In Case You Missed It: MMWR

The Homeland Security Digital Library (HSDL) maintains a collection of the Centers for Disease Control’s (CDC) Morbidity and Mortality Weekly Report (MMWR), which collects and analyzes data from the United States Department of Health and Human Services (HHS) on epidemiology and public health. Each issue of the MMWR is packed with raw and analyzed public health data and scientific studies from some of the top minds in the United States. Below we highlight some of the most current and informative studies included in their weekly reports. 

Here are some important articles you may have missed from Volume 73, Issues 3-5 of the Centers for Disease Control’s Morbidity and Mortality Weekly Report (MMWR) Series. 

Feb. 8, 2024 / No. 5

Featured Article:

Comparison of Administration of 8-Milligram and 4-Milligram Intranasal Naloxone by Law Enforcement During Response to Suspected Opioid Overdose — New York, March 2022–August 2023

In 2021, the Food and Drug Administration (FDA) approved a higher dose of intranasal naloxone for treatment of an opioid overdose. This study analyzed 436 naloxone administration reports submitted by NYPD officers from March 26, 2022–August 16, 2023. Initial results indicate that higher doses seemed to cause more adverse reactions than benefits.

Feb. 1, 2024 / No. 4

Featured Article:

Notes from the Field: Cluster of Severe Illness from Neptune’s Fix Tianeptine Linked to Synthetic Cannabinoids — New Jersey, June–November 2023

Although not approved by the FDA for use in the U.S., an antidepressant known as tianeptine has become readily available on shelves, being termed “gas station heroin.” A specific product, Neptune’s Fix, was analyzed after several users in New Jersey experienced severe clinical effects. This investigation uncovered discrepancies between the product’s actual ingredients and what was advertised on the label.

Feb. 1, 2024 / No. 4

Featured Article:

Notes from the Field: Severe Vibrio vulnificus Infections During Heat Waves — Three Eastern U.S. States, July–August 2023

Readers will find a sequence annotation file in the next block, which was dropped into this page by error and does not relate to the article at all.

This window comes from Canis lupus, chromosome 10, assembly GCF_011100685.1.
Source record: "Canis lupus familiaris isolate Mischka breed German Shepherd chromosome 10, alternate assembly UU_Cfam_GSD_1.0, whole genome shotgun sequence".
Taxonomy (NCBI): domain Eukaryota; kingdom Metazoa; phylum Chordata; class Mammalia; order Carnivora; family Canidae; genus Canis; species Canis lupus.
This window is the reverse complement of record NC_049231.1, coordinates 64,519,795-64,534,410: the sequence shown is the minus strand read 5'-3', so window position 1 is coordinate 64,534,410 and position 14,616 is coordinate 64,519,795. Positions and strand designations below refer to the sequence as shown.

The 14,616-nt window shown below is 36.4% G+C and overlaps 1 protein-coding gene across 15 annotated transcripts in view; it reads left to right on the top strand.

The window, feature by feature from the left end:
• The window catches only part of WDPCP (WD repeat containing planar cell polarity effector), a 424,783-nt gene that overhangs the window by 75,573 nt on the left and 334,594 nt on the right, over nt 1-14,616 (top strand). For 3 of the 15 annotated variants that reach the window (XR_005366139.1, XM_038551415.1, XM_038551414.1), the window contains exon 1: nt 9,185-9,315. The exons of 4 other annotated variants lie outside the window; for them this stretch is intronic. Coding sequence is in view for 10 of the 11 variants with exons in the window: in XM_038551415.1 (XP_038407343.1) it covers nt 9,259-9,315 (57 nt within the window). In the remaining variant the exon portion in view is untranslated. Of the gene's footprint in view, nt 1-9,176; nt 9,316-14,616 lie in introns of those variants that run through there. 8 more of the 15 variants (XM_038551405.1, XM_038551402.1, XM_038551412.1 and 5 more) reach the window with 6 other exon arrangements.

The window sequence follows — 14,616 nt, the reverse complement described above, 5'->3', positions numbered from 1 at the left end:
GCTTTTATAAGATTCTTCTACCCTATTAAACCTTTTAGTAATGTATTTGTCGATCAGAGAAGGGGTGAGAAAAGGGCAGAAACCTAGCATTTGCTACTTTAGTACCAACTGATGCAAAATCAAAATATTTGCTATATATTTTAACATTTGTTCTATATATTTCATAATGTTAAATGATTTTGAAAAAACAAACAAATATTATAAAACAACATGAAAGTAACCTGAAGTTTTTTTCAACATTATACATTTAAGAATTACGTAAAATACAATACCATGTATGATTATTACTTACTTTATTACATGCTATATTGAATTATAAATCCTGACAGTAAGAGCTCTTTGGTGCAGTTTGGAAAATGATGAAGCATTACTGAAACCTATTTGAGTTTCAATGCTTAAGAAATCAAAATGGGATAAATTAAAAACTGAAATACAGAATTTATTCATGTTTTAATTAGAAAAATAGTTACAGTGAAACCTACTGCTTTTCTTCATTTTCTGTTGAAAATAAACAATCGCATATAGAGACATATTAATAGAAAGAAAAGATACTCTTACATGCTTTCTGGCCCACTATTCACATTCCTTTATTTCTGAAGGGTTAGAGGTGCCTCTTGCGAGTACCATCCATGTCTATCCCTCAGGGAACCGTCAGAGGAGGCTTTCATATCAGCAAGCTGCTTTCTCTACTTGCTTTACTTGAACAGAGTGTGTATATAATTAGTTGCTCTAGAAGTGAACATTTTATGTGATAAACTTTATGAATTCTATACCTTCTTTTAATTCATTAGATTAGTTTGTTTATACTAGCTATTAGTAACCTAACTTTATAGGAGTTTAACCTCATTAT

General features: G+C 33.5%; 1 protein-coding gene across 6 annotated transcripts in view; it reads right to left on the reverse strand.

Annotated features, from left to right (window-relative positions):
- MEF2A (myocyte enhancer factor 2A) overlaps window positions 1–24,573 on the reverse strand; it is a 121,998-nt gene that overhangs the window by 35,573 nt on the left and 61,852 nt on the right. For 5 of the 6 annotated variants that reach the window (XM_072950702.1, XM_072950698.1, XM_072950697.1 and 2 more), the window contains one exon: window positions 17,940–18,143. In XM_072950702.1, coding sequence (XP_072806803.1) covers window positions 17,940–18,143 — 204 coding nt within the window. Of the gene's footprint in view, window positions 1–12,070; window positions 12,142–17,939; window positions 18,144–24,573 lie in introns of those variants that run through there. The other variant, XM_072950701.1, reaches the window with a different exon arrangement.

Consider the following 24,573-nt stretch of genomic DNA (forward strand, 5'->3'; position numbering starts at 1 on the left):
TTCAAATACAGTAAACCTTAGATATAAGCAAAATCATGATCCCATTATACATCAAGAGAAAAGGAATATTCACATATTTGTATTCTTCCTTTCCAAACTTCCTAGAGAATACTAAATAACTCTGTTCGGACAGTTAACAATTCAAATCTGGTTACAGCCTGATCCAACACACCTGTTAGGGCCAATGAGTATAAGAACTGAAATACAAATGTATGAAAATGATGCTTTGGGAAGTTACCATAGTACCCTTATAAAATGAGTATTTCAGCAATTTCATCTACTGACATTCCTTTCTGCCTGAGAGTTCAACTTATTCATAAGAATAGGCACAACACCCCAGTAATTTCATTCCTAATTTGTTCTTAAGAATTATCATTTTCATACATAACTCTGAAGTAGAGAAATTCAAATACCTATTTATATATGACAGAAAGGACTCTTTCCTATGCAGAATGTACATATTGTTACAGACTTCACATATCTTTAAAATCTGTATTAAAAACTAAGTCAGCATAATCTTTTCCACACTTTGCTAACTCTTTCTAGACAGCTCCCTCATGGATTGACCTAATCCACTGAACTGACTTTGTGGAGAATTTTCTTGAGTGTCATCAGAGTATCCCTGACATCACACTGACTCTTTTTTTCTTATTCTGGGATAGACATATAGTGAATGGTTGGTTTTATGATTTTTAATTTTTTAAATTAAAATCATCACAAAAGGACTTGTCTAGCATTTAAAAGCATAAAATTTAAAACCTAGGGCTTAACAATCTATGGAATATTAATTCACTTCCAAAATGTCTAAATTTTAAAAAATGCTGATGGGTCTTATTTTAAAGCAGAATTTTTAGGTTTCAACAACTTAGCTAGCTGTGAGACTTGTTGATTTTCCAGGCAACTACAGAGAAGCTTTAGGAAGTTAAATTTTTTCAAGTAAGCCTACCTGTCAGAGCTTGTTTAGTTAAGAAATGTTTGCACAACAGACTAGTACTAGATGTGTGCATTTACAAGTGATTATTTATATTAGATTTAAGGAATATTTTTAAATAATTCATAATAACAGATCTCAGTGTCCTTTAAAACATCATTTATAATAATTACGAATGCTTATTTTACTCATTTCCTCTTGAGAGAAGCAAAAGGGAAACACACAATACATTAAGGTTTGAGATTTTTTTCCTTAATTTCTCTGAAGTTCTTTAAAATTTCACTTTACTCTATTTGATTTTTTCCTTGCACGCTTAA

Vibrio vulnificus is a waterborne and foodborne pathogen. It can be spread via salt water, brackish water, or raw seafood either through contact with open wounds or ingestion. During June-August 2023, severe infections, some of which lead to death, were reported in Connecticut, New York, and North Carolina. There’s speculation that a heat wave contributed to these incidents as Vibrio vulnificus can thrive in warmer waters.

Jan. 25, 2024 / No. 3

Featured Article:

Underuse of Antiviral Drugs to Prevent Progression to Severe COVID-19 — Veterans Health Administration, March–September 2022

This study followed 110 immunosuppressed patients of the Veterans Health Administration who were eligible for antiviral drugs but did not receive them. Discoveries made include: 1) 80 percent of patients were not even offered treatment with antivirals, and 2) the reason given for nearly half of patients not offered anti-viral drugs was that their symptoms were mild at the time.

Related resources may be found in HSDL’s Focus collections on Fentanyl and Opioids and Extreme Heat. For more information on COVID, visit HSDL’s COVID-19 Resource Archive. You can also find pandemic-related resources in HSDL’s Focus on Pandemics and Epidemics, and search our statistical resources related to public health.

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